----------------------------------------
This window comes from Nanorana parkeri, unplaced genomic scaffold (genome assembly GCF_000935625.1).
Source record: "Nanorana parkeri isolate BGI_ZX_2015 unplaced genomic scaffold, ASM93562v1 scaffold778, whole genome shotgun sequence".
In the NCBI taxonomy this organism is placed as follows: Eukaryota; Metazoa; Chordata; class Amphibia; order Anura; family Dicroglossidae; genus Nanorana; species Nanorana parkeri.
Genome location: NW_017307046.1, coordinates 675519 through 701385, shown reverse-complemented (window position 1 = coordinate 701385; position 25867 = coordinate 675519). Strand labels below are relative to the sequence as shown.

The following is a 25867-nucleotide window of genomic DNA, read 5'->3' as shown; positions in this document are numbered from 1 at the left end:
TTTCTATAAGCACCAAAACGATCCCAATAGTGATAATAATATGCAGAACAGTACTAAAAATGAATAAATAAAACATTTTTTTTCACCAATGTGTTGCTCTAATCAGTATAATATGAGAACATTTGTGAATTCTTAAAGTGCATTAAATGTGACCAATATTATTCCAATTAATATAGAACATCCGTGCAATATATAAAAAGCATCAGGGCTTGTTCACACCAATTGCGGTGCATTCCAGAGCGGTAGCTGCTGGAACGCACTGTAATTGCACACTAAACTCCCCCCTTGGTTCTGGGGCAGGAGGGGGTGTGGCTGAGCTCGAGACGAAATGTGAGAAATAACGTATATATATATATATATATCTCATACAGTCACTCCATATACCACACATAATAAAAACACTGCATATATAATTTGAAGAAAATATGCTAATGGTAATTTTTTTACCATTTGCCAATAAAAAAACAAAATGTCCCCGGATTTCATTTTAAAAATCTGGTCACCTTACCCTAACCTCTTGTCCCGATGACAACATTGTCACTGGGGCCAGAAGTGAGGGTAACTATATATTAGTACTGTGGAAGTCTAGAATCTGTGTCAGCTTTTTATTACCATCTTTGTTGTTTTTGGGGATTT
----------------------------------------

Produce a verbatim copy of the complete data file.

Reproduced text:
This window comes from Nanorana parkeri, unplaced genomic scaffold (genome assembly GCF_000935625.1).
Source record: "Nanorana parkeri isolate BGI_ZX_2015 unplaced genomic scaffold, ASM93562v1 scaffold778, whole genome shotgun sequence".
In the NCBI taxonomy this organism is placed as follows: Eukaryota; Metazoa; Chordata; class Amphibia; order Anura; family Dicroglossidae; genus Nanorana; species Nanorana parkeri.
Genome location: NW_017307046.1, coordinates 675519 through 701385, shown reverse-complemented (window position 1 = coordinate 701385; position 25867 = coordinate 675519). Strand labels below are relative to the sequence as shown.

The following is a 25867-nucleotide window of genomic DNA, read 5'->3' as shown; positions in this document are numbered from 1 at the left end:
TTTCTATAAGCACCAAAACGATCCCAATAGTGATAATAATATGCAGAACAGTACTAAAAATGAATAAATAAAACATTTTTTTTCACCAATGTGTTGCTCTAATCAGTATAATATGAGAACATTTGTGAATTCTTAAAGTGCATTAAATGTGACCAATATTATTCCAATTAATATAGAACATCCGTGCAATATATAAAAAGCATCAGGGCTTGTTCACACCAATTGCGGTGCATTCCAGAGCGGTAGCTGCTGGAACGCACTGTAATTGCACACTAAACTCCCCCCTTGGTTCTGGGGCAGGAGGGGGTGTGGCTGAGCTCGAGACGAAATGTGAGAAATAACGTATATATATATATATATATCTCATACAGTCACTCCATATACCACACATAATAAAAACACTGCATATATAATTTGAAGAAAATATGCTAATGGTAATTTTTTTACCATTTGCCAATAAAAAAACAAAATGTCCCCGGATTTCATTTTAAAAATCTGGTCACCTTACCCTAACCTCTTGTCCCGATGACAACATTGTCACTGGGGCCAGAAGTGAGGGTAACTATATATTAGTACTGTGGAAGTCTAGAATCTGTGTCAGCTTTTTATTACCATCTTTGTTGTTTTTGGGGATTT